Tomorrow, Masters of Art      Rita Bay

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Neolithic Britain: The Henges


The henges are Neolithic and Bronze Age earthworks that were built across Britain between 4,000 and 5,000 years ago.  All the henges feature a ring bank and ditch but with the ditch inside the bank rather than outside which would indicate that they were not for defensive purposes.  The henges were not occupied but were associated with ritual structures such as stone and timber circles.  Henges may contain various internal features, including timber or stone circles, pits or burials, which may pre- or post-date the henge enclosure. Henges and stone circles can exist together or separately. Burials were often located in the areas around the henges, predating or postdating the henges.


Most experts (with exceptions, of course) agree that the henges were unique to Britain. The three largest are Avebury (Salisbury Plain in Wiltshire, Stanton Drew stone circles, Ring of Brodgar (Orkney).  The most famous henge (called a henge even though the ditch is outside the earthwork bank) is Stonehenge.  Woodhenge which contained wooden posts rather than stones has been proposed as a place for the living, as opposed to Stonehenge being a place for the dead.  Ritual paths and the river Avon connect the two which are within site of each other.  

There are approximately 100 henges surviving across the British Isles. The construction of the henges vary from a single entrance through a gap in the bank, to two opposing entrances, and the four entrances with two sets of opposing entrances. Orientations (north-south, east-west) of the henges vary, though some of the stones correspond to the soltices.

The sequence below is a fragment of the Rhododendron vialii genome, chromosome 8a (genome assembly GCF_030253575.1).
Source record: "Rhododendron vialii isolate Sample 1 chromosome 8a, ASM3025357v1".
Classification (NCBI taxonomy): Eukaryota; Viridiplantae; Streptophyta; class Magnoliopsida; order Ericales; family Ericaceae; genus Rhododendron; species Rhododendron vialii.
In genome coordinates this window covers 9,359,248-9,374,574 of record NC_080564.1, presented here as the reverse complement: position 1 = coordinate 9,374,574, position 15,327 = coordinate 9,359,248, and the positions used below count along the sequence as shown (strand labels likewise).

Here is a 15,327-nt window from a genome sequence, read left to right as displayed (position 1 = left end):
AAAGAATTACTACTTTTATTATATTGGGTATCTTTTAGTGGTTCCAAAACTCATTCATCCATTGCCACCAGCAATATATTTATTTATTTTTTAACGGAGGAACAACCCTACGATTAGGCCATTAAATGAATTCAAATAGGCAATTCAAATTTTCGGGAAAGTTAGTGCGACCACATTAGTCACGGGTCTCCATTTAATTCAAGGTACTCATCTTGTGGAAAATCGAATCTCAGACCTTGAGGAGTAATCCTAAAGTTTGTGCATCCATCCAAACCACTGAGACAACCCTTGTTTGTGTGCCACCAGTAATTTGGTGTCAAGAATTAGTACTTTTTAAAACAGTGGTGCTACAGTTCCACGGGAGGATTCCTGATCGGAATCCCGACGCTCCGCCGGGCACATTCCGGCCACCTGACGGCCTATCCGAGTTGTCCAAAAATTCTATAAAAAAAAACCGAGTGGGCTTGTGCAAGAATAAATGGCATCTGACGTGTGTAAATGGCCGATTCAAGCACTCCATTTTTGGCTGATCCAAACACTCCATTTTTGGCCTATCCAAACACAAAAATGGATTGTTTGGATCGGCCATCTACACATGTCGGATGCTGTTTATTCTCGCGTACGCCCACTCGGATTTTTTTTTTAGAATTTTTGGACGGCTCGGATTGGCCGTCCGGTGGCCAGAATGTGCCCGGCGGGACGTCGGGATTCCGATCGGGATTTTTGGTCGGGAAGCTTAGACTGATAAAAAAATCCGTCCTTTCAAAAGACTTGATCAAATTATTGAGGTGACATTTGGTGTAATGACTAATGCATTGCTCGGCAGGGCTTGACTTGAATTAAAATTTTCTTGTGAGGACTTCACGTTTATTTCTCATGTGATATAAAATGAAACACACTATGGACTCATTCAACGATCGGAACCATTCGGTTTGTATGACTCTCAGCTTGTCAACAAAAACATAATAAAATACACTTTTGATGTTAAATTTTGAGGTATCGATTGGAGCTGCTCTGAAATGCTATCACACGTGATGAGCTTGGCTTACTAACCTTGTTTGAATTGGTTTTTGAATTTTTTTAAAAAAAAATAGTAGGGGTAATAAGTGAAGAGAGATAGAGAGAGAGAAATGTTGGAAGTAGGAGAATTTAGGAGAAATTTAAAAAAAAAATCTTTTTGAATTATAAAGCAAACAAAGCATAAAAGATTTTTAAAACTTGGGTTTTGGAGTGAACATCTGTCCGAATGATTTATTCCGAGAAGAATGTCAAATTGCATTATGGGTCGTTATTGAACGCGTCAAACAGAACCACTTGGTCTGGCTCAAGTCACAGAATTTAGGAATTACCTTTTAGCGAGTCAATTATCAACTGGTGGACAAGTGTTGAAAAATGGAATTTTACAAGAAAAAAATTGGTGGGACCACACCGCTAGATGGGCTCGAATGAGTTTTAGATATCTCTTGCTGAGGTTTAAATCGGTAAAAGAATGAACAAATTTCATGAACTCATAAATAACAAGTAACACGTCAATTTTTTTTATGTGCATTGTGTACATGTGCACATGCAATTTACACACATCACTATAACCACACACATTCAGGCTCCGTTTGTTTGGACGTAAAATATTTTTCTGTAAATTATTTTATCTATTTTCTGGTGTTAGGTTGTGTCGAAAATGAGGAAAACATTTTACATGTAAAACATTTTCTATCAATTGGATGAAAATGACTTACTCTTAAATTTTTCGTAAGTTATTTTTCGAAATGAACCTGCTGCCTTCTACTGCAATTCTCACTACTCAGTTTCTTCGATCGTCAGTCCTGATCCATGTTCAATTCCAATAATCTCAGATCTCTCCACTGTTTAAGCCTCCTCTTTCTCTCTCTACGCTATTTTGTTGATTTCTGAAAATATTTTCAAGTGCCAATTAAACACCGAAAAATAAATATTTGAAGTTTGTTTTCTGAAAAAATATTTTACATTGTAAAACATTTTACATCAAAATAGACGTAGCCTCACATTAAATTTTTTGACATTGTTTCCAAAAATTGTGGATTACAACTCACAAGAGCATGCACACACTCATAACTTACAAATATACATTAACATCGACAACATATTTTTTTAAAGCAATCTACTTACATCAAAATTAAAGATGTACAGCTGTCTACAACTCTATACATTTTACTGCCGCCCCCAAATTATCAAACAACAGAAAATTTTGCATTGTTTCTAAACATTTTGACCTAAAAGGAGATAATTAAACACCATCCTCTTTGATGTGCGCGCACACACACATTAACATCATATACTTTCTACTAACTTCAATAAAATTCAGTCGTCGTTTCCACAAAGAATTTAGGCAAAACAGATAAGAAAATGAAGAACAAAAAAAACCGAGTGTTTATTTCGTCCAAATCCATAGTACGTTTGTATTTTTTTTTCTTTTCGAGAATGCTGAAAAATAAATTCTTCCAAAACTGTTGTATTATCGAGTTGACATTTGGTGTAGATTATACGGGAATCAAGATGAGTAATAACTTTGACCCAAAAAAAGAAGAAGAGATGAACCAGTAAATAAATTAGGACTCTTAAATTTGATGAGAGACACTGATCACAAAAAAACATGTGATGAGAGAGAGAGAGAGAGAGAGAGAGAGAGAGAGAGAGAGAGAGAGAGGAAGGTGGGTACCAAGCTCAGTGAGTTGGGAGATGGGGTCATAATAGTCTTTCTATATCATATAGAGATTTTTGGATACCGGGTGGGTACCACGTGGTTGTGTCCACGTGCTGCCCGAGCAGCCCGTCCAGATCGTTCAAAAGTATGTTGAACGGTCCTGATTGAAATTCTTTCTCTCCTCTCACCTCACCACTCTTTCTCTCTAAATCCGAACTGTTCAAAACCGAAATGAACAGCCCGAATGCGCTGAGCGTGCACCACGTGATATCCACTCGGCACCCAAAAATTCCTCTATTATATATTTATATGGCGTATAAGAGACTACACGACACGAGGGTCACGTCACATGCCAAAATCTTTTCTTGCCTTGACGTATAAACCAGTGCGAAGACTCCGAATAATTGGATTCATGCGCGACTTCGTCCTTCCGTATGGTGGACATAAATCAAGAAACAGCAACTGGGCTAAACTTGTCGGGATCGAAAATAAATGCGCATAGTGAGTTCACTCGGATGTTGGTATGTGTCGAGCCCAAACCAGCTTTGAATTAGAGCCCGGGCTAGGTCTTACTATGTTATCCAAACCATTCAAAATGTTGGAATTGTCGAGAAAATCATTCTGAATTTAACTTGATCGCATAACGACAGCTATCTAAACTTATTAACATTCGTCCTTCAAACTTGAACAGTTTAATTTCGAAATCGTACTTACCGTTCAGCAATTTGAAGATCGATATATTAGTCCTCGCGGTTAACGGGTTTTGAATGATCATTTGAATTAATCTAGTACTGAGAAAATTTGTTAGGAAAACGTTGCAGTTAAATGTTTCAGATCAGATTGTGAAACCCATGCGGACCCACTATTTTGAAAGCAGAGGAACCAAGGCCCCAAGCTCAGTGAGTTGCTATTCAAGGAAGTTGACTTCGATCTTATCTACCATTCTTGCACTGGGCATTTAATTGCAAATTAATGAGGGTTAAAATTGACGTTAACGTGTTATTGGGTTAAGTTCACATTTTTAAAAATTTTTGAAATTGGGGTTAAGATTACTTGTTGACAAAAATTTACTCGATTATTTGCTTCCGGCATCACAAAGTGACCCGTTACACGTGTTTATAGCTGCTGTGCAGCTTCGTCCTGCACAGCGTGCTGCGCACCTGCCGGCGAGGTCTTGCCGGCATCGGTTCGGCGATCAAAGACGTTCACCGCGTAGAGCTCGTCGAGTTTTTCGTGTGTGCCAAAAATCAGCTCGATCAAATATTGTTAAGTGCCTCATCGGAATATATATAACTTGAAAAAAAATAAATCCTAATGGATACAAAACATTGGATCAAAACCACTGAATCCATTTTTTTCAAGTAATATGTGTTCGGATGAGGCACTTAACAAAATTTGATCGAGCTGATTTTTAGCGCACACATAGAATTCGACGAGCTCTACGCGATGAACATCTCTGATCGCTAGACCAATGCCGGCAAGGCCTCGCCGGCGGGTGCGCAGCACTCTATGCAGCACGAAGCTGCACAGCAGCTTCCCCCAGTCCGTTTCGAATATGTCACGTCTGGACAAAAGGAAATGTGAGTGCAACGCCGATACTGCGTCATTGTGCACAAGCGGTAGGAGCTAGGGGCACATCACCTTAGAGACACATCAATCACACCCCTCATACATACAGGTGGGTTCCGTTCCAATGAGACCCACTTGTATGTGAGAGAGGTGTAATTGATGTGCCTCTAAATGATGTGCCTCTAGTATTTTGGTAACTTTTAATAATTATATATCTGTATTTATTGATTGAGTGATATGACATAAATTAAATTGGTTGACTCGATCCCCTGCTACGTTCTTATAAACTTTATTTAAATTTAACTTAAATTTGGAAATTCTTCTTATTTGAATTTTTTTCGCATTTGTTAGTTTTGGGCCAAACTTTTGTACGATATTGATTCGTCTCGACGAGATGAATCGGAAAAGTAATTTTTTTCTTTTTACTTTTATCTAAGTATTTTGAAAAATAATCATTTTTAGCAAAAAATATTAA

The exact purpose of the henges is believed to be for rituals and astronomical observational. One theory states that the reversal of the bank and ditch design that was traditionally used for defense was that the purpose of the henges was NOT to keep something from getting in but to get something FROM GETTING OUT.  WHOA!!   Given the lack of contemporary evidence, however, the purposes of the henges are the conjecture of one culture about another culture with a vastly different worldview.  Later cultures and groups co-opted the henges for their own ritual purposes. The henges are associated with but were not constructed by the Druids. 

Tomorrow, The Celts & Celtic Culture      Rita Bay